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#104 in Development tools

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Define path pattern and regular expression rules and match against all your repositories/projects/codebases at once. Use that to push and uphold good practices, chase deprecations, and fix common problems all over your code.


% cat omnilinter.conf
[convert deprecated auto_ptr to unique_ptr]
files *.cpp
match /auto_ptr/

[convert setup.py to pyproject.toml]
files setup.py
nofiles pyproject.toml

[add license information]
files *.py *.c* *.h* *.rs
nomatch /^..? SPDX-FileCopyrightText:/

[add CI workflow]
files *.py *.c* *.h* *.rs
nofiles .github/workflows/*.yml

[add project README]
nofiles /README*
% omnilinter -c omnilinter.conf my_projects/*
  setup.py: convert setup.py to pyproject.toml
  src/__init__.py: add license information
  add project README
  add CI workflow
  src/main.cpp: add license information
  src/main.cpp:17: convert deprecated auto_ptr to unique_ptr

See omnilinter's own config and author's ruleset for more examples.


At the very least, you need to specify path to config file and paths to directories to check:

omnilinter -c <path to omnilinter.conf> <directory to check> ...

or, if you set directories to check right in the config, and place it in the default location (~/.config/omnilinter/omnilinter.conf) you can just run


Useful options

  • --tags, --skip-tags - limit operation with a subset of rules.
  • --format by-root|full-paths|by-rule|by-path - specify output format.
  • --color, --palette - tweak output coloring.
  • --error-exitcode - exit with specified code if any rule matches, useful for CI and scripts.

See omnilinter --help for all options.

Config file format

Example omnilinter.conf:

root /path/to/project1
root /path/to/other_projects/*  # patterns are allowed

include /path/to/other.conf

[rule title]
tags tag1,tag2                  # used with --tags, --exclude-tags
nofiles /README* !/README.txt   # require absence of file
files *.py !*.pyi               # or require presence of a file, in which...
match /Object/ !/^class /       # ...require pattern match...
nomatch "^/usr/share/.*"        # ...or absence of pattern match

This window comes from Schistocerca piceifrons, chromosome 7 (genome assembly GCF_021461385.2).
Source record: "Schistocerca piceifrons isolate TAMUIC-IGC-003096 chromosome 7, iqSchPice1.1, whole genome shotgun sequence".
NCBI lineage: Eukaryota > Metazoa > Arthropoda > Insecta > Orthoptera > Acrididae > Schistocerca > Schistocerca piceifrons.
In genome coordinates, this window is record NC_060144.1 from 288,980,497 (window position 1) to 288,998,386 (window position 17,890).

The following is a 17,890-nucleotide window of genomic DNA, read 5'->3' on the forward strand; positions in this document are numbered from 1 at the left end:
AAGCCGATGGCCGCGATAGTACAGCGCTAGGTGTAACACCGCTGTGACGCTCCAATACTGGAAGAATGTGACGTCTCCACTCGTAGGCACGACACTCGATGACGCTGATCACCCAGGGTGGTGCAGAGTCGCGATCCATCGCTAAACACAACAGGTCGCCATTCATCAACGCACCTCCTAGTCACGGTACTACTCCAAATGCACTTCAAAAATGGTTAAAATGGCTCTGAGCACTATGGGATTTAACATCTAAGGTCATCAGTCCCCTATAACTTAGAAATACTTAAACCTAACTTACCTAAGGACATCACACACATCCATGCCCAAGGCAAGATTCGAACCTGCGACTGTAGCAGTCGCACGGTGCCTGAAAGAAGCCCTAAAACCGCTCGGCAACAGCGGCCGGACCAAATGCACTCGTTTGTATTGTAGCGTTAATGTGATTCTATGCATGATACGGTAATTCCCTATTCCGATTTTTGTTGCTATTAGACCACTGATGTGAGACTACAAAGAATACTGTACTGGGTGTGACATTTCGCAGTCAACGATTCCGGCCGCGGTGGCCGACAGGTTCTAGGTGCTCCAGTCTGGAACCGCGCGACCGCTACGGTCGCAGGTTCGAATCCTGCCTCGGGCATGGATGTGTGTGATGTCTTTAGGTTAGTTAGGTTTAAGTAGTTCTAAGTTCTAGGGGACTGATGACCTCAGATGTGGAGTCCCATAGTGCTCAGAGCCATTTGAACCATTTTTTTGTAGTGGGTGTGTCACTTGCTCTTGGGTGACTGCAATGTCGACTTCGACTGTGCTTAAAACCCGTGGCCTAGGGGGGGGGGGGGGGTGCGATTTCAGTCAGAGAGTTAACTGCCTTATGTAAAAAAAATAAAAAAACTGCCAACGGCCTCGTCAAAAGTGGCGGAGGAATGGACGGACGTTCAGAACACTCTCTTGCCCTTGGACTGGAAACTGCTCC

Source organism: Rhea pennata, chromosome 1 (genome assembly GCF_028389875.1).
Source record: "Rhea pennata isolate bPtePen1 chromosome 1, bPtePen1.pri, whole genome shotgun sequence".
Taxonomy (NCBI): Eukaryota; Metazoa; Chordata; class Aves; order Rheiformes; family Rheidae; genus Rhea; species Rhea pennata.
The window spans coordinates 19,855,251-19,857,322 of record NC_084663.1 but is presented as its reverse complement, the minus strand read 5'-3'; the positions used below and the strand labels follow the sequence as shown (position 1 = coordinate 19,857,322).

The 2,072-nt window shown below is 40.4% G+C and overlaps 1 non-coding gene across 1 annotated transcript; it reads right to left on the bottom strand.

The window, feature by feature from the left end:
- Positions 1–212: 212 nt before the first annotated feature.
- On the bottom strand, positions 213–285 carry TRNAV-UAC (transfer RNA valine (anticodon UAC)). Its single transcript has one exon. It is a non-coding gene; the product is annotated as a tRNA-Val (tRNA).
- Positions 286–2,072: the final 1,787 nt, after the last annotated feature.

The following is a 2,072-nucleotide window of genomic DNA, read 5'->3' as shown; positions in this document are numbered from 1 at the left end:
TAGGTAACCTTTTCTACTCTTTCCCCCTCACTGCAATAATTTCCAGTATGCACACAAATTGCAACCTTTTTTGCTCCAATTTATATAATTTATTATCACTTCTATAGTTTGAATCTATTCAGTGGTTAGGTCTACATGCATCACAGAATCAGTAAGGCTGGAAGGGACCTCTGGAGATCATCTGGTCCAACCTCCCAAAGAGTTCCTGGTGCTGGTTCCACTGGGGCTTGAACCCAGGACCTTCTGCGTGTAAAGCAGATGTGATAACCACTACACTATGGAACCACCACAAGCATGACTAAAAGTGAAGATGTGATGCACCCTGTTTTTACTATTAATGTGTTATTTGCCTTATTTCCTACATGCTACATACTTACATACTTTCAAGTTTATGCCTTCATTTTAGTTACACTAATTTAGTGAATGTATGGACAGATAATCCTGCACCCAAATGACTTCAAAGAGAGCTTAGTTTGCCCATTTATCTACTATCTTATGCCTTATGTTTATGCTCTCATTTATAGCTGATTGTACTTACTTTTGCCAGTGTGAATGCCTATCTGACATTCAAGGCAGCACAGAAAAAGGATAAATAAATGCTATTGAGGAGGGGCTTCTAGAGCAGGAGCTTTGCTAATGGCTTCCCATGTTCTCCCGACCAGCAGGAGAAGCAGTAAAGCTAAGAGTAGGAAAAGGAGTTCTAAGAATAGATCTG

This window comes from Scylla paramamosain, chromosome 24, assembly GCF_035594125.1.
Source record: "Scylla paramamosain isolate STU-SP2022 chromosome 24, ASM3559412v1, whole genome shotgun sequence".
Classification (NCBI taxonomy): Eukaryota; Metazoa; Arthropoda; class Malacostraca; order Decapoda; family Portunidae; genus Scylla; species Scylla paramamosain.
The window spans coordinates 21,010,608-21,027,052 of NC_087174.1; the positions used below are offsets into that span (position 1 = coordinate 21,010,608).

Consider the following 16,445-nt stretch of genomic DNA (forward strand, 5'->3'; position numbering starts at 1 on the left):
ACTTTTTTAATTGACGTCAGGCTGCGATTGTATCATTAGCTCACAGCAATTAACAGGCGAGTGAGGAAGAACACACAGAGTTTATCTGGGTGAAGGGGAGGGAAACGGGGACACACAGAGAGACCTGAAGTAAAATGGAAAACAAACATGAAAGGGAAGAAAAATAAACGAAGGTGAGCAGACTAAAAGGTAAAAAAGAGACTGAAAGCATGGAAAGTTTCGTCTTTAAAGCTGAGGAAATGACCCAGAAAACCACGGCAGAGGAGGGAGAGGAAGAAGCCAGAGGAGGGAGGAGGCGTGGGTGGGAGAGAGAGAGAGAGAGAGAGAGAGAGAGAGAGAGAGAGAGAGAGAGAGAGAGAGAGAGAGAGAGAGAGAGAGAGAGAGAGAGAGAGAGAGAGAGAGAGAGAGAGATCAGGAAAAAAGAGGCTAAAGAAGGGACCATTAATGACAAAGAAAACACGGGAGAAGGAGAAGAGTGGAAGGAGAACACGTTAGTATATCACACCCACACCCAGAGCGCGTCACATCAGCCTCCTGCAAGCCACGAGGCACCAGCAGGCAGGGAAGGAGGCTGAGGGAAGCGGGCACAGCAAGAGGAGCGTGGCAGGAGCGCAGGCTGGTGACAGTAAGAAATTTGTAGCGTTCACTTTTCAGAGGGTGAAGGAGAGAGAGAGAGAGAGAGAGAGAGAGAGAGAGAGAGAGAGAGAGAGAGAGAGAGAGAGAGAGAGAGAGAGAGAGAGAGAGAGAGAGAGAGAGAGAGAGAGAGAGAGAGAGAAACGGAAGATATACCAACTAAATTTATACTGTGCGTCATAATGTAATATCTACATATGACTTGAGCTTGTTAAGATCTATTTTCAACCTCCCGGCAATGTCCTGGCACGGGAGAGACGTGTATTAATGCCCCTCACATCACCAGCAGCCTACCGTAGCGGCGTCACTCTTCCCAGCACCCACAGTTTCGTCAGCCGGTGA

[next rule]

At the beginning of the file, config directives are allowed:

  • root specifies default directories to operate on. These are only used if no roots are specified on the command line. Shell patterns are supported here. Non-absolute paths are resolved relative to config location.

  • include parses additional configs. Shell patterns are supported here too, non-absolute paths are resolved relative to config location.

Ruleset follows next, in which each rule consists of:

  • Bracketed title which is used when reporting matches. Use ]] if you want to include closing bracket in the title. All other parts are optional.

  • tags directive with a comma or space separated list of tags to filter rules with --tags and --exclude-tags command line options.

  • Path conditions:

    • files which require presence of specific path patterns in the directory.
    • nofiles which require absence thereof.

    Each requires one or more shell pattern (e.g. *.py or /src/*.c* or **/tests/*.rs) and allows exclusions (prefixed by !). Backslash escaping and quotes are allowed like in shell ("program output "\[[0-9]\].txt to match program output [1].txt). Patterns without path separators match everywhere (*.py matches both setup.py and src/mymodule/__init__.py), while patterns with path separators only match relative to root.

  • Content conditions (only allowed after files and only apply to files matched by that specific files condition):

    • match requires match of given regular expression pattern in a file.
    • nomatch requires absence of such match.

    These require one or more regular expressions enclosed in (almost) any character (e.g. /.*/, ".*", |.*| all work, so escaping can be avoided) and also allow !-prefixed exclusions.

    • size checks file size with an operator (>, >=, <, '<=, =or==, !=or<>) against given amount of bytes (e.g. size >= 1024`).
    • lines checks number of lines the same way.

You may build rather complex trees out of these conditions, for example:

[too big readme for such small rust library]
# match when there's src/lib.rs...
files src/lib.rs
# ...but no other .rs files under src/, which along with the
# previous condition suggest it's a single-file rust library
nofiles src/**/*.rs !src/lib.rs
# if there's README file of any kind,...
files /README*
# ...and it's longer than 25 lines...
lines >= 25
# ...unless there's Example: header (implied that it may contain a lot of code)
nomatch /^#* Example:/

When all rule conditions are satisfied, the rule match is reported:

README.md: too big readme for such small rust library

The match may include context:

  • If the very last condition in a rule is match, file and line would be reported.
  • Otherwise, if the very last of path conditions was files, file would be reported (like in example above).
  • Otherwise, there's no specific context, and the report is for the checked directory in general.

Therefore rule order matters, so preconditions should be specified first, and conditions which point to concrete problematic places last.

Rule templates

Rule with special [!template] title is not processed as a regular rule, but instead specifies items (tags and conditions) to be prepended to all following rules. This is useful to reduce duplication. You may specify bodyless [!template] rule without any items to reset the template.


Packaging status

Install from cargo or from your package repository

cargo install omnilinter




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